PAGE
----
U.K. researchers recently reviewed records of diabetics treated either with 1) two oral medications (usually metformin and a sulfonylurea), or 2) a regimen containing insulin.  Each group had over 20,000 subjects.  They found that risk of death for those with an average HgbA1c of 6.4% (the lowest blood sugar levels in this study) was 52% higher than those with HgbA1c of 7.5%.  Those with the highest blood sugar levels over time—HgbA1c over 10% if I recall correctly—had the highest risk of death.  In general, those taking insulin had higher rates of death than those on pills.

It’s extremely difficult to interpret studies like this.  There are myriad ways to treat diabetes.  We have 10 classes of drugs for treatment of diabetes: this study looked at three.  There are at least three types of “diabetic diet” in common use: low-fat/high-carb, low-carb, and just regular eating, which depends on where you live.  Exercise, too, plays a role in treatment and longevity. 

With all these variables, should we put much stock in a study that looks at longevity from the perspective of just two therapeutic regimens?  How well would a football team do with just two plays in its play-book?

You’d think we would have a definite answer to the “tight versus loose control” issue by 2010.  We don’t.  It’s still very appealing to me to think that, if done right, tight control would yield the better outcomes.  Problem is, we don’t always know what’s right. 

One thing is clear: Having a HgbA1c of 7.5% is better than 10% in terms of health and longevity. 

But is 7.5% really better than 6.5 or 5.5 or 5.0% for a particular individual on a particular treatment program?  Probably not.  That’s why the ADA and AACE emphasize that treatment programs be tailored to the individual patient.        

Maybe controlling blood sugar levels is like controlling high blood pressure.  The ideal may be 120/80, but you gain very little, if any, by reducing high blood pressure below 140/90 (130/85 for diabetics).  HgbA1c of 5.0% may be ideal, but not necessary.

Steve Parker, M.D. 

References:

Currie, Craig, et al.  Survival as a function of HgA1c in people with type 2 diabetes: a retrospective cohort study.  The Lancet, January 27, 2010.  Early online publication   doi: 10.1016/S0140-6736(09)61969-3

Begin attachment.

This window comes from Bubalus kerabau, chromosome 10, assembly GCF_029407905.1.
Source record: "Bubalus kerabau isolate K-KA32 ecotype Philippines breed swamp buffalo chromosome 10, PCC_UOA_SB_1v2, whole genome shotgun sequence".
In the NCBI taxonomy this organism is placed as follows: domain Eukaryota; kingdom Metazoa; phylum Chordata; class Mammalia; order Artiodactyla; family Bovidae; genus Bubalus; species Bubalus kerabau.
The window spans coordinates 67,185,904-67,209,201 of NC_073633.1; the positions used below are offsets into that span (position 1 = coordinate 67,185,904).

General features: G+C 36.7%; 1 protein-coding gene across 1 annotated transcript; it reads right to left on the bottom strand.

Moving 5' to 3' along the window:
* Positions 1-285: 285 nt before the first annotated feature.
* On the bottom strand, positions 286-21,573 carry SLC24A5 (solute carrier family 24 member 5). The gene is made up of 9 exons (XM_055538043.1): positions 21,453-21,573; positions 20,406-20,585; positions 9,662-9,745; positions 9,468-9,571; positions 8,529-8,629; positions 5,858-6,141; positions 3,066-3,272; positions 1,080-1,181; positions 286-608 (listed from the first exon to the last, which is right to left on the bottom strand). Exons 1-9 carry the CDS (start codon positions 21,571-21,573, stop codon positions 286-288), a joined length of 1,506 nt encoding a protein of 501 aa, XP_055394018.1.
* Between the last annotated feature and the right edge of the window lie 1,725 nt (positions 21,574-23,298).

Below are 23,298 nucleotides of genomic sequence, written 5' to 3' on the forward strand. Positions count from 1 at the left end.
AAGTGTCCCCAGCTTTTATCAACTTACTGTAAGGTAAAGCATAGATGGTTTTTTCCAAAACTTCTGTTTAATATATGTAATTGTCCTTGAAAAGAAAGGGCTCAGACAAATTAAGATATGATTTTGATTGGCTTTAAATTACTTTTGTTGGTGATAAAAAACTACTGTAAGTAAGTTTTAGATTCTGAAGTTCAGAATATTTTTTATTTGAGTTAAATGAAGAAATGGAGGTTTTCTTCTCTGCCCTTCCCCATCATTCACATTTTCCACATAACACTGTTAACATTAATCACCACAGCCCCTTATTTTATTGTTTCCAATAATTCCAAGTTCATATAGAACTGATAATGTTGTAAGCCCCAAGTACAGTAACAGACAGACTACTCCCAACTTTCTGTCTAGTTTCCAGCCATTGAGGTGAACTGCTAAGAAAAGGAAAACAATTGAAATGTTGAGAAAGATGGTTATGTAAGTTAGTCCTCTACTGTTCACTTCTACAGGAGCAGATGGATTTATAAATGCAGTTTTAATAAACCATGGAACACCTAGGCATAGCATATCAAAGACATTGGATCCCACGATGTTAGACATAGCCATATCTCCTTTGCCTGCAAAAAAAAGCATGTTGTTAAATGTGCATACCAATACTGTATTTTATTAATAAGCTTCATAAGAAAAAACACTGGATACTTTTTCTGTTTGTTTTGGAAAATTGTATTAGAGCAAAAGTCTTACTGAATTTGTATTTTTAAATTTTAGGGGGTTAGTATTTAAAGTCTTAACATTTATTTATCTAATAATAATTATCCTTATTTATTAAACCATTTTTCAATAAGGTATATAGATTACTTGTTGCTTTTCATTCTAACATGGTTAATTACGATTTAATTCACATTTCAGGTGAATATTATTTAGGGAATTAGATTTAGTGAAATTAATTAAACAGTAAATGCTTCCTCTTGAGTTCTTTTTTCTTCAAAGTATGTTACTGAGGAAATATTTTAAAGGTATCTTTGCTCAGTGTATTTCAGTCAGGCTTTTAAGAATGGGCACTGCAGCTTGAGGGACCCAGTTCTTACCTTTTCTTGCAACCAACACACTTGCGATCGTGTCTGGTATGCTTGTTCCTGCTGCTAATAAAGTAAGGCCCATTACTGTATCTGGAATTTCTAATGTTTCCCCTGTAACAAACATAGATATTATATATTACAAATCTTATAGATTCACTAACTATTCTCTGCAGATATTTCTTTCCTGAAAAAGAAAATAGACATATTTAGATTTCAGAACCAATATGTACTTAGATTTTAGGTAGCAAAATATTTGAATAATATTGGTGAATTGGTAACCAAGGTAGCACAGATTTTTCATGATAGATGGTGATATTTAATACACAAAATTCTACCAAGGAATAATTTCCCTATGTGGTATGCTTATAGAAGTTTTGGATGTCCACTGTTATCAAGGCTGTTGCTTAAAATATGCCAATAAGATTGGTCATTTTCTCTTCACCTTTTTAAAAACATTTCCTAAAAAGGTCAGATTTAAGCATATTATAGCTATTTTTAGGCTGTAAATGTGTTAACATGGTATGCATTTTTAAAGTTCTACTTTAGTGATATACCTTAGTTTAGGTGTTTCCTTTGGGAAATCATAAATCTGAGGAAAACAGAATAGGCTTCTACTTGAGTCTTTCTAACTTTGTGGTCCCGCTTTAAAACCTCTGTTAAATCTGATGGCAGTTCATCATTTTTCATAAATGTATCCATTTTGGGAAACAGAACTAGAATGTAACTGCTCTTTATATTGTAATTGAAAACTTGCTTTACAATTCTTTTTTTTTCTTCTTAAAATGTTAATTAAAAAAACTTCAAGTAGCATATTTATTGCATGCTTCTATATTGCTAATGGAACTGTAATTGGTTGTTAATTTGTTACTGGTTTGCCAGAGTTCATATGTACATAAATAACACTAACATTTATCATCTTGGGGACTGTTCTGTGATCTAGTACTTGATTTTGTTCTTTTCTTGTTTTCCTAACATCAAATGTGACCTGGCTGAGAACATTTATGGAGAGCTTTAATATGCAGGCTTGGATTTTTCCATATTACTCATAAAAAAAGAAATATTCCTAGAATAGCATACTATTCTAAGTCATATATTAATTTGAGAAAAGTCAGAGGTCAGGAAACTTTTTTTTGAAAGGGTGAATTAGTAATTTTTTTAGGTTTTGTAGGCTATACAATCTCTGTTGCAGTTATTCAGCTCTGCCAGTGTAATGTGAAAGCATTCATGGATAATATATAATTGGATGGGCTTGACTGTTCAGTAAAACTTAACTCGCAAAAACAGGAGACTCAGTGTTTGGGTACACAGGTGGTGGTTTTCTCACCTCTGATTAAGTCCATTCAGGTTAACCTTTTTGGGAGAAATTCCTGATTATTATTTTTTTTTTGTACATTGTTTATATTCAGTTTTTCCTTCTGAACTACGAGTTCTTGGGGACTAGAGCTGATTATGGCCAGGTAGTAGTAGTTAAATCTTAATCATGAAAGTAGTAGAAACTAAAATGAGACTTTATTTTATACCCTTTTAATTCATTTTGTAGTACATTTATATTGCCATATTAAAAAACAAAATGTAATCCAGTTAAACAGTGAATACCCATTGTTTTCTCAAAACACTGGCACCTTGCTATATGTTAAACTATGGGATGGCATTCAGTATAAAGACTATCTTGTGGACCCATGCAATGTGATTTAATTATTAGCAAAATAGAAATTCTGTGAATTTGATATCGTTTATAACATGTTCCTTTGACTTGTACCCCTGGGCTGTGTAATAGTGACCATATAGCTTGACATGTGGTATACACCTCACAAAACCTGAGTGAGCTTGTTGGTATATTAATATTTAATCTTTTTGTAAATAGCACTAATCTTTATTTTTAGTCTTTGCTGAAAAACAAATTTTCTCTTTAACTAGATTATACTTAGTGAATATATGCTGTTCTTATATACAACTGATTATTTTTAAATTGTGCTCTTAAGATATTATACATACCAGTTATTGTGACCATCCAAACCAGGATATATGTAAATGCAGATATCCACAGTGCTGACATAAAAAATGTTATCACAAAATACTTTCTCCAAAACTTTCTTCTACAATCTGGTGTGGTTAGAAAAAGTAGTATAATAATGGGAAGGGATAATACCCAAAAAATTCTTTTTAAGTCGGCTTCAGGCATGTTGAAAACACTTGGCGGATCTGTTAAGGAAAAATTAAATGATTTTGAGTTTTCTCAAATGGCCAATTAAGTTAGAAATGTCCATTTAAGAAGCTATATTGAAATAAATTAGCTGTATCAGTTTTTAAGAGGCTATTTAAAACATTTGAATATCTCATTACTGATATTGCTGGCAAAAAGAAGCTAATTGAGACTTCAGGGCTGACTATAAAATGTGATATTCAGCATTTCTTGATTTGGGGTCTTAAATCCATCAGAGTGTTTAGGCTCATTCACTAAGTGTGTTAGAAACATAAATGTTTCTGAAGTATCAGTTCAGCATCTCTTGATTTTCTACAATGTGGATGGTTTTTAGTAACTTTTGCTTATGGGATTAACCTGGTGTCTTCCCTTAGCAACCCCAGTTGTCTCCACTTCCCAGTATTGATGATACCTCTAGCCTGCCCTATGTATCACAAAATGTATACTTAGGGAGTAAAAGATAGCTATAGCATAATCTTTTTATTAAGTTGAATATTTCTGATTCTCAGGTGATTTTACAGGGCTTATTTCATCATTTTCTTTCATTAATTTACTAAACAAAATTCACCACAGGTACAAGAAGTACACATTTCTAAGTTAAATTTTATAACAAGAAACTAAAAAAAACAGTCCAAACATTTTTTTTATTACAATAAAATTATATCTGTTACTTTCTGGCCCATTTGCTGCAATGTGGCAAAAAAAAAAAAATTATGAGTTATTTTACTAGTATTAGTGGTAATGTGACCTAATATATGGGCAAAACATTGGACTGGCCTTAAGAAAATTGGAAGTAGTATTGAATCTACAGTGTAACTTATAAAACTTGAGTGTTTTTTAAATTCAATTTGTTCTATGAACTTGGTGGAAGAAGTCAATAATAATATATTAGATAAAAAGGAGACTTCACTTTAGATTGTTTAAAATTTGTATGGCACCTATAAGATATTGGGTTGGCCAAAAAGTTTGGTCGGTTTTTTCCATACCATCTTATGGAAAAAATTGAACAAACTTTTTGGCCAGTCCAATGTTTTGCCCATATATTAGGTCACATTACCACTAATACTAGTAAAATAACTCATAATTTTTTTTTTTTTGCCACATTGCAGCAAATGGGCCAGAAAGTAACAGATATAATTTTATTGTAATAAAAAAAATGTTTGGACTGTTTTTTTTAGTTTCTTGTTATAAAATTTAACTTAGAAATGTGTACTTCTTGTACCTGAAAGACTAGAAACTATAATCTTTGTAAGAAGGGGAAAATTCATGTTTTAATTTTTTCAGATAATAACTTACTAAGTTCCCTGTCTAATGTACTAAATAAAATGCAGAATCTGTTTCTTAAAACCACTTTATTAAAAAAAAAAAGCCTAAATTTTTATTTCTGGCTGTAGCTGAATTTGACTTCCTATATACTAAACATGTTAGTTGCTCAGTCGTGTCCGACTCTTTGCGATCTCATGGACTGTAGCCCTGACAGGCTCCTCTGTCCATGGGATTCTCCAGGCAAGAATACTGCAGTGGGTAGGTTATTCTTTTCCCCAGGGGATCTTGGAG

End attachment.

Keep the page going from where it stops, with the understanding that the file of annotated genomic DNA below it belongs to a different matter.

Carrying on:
Dluhy, Robert and McMahon, Graham.  Intensive glycemic control in the ACCORD and ADVANCE trials.  New England Journal of Medicine, 358 (2008):2630-2633.

1 Comment

Filed under Diabetes Complications, Drugs for Diabetes

Book Review: The Blue Zones

Here’s my review of  The Blue Zones: Lessons for Living Longer From the People Who’ve Lived the Longest, a 2008 book by Dan Buettner.  I give the book four stars on Amazon.com’s five-star system (“I like it”). 

♦   ♦   ♦

The lifestyle principles advocated in The Blue Zones would indeed help the average person in the developed world live a longer and healthier life.  The book is a much-needed antidote to rampant longevity quackery.  Dan Buettner’s idea behind the book was “discovering the world’s best practices in health and longevity and putting them to work in our lives.”  He succeeds. 

Mr. Buettner assembled a multidisciplinary team of advisors and researchers to help him with a very difficult subject.  Do people living to 100, scattered over several continents, share any characteristics?  Do those commonalities lead to health and longevity? 

They studied four longevity hot spots (Blue Zones):

  • Okinawa islands (Japan)
  • Barbagia region of Sardinia (an island off the Italian mainland)
  • Loma Linda, California (a large cluster of Seventh Day Adventists)
  • and the Nicoya Peninsula (Costa Rica). 

Research focused on people who lived to be 100. 

Until recently, two of the Blue Zones—the Nicoyan Peninsula and Sardinia—were quite isolated, with relatively little influence from the outside world. 

Mr. Buettner et al identify nine key traits that are associated with longevity and health in these cultures.  Of course, association is not causation, which Mr. Buettner readily admits.  He draws more conclusions from the data than would many (most?) longevity scientists.  Scientists can wait for more data, but the rest of us have to decide and act based on what we know today.  Here are the “Power Nine”: